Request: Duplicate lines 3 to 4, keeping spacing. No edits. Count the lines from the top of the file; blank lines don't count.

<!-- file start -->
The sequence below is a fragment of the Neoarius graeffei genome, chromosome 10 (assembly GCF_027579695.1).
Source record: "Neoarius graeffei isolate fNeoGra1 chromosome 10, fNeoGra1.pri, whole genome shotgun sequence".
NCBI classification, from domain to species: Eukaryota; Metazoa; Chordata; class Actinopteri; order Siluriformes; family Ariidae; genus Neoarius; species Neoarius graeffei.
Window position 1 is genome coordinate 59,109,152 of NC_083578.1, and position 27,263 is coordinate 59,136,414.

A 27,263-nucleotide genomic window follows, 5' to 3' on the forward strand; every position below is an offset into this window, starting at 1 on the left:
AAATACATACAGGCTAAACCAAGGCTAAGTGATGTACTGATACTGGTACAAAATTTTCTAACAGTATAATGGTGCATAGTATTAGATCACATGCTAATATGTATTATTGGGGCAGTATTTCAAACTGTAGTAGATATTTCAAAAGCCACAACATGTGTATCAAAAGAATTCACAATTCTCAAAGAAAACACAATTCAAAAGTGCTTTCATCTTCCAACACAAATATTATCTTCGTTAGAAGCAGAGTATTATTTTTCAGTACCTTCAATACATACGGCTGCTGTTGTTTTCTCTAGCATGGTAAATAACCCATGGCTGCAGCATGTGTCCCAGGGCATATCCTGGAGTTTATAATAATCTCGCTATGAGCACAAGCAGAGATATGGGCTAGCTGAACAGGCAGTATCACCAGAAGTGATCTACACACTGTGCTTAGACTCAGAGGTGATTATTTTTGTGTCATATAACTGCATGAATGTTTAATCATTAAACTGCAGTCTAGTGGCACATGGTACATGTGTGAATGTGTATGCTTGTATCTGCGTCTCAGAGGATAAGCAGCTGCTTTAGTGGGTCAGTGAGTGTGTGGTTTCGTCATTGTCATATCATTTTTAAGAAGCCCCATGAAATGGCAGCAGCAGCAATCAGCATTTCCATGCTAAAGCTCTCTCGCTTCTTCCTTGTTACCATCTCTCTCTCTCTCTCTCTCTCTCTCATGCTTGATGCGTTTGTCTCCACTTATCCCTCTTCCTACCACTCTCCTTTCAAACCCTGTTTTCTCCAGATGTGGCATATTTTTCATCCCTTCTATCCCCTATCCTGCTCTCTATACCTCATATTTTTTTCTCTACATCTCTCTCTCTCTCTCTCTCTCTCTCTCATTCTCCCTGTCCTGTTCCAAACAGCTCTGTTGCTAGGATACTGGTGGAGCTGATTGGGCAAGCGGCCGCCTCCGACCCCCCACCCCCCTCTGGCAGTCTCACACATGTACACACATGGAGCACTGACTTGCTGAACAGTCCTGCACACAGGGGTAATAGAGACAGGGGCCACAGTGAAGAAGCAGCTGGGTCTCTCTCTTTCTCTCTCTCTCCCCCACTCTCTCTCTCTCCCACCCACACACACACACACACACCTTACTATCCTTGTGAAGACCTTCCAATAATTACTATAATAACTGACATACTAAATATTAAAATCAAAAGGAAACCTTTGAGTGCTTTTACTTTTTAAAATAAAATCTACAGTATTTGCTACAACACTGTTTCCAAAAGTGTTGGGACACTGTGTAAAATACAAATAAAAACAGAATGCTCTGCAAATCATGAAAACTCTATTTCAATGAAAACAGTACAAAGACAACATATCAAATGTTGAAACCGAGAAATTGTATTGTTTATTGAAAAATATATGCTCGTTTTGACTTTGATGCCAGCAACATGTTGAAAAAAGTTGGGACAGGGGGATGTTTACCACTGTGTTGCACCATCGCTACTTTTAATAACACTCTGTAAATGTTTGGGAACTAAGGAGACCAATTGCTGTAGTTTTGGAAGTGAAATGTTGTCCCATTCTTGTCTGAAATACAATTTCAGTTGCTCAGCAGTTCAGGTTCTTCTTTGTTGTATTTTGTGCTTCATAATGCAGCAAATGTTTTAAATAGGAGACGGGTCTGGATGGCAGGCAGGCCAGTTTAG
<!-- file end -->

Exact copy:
NCBI classification, from domain to species: Eukaryota; Metazoa; Chordata; class Actinopteri; order Siluriformes; family Ariidae; genus Neoarius; species Neoarius graeffei.
Window position 1 is genome coordinate 59,109,152 of NC_083578.1, and position 27,263 is coordinate 59,136,414.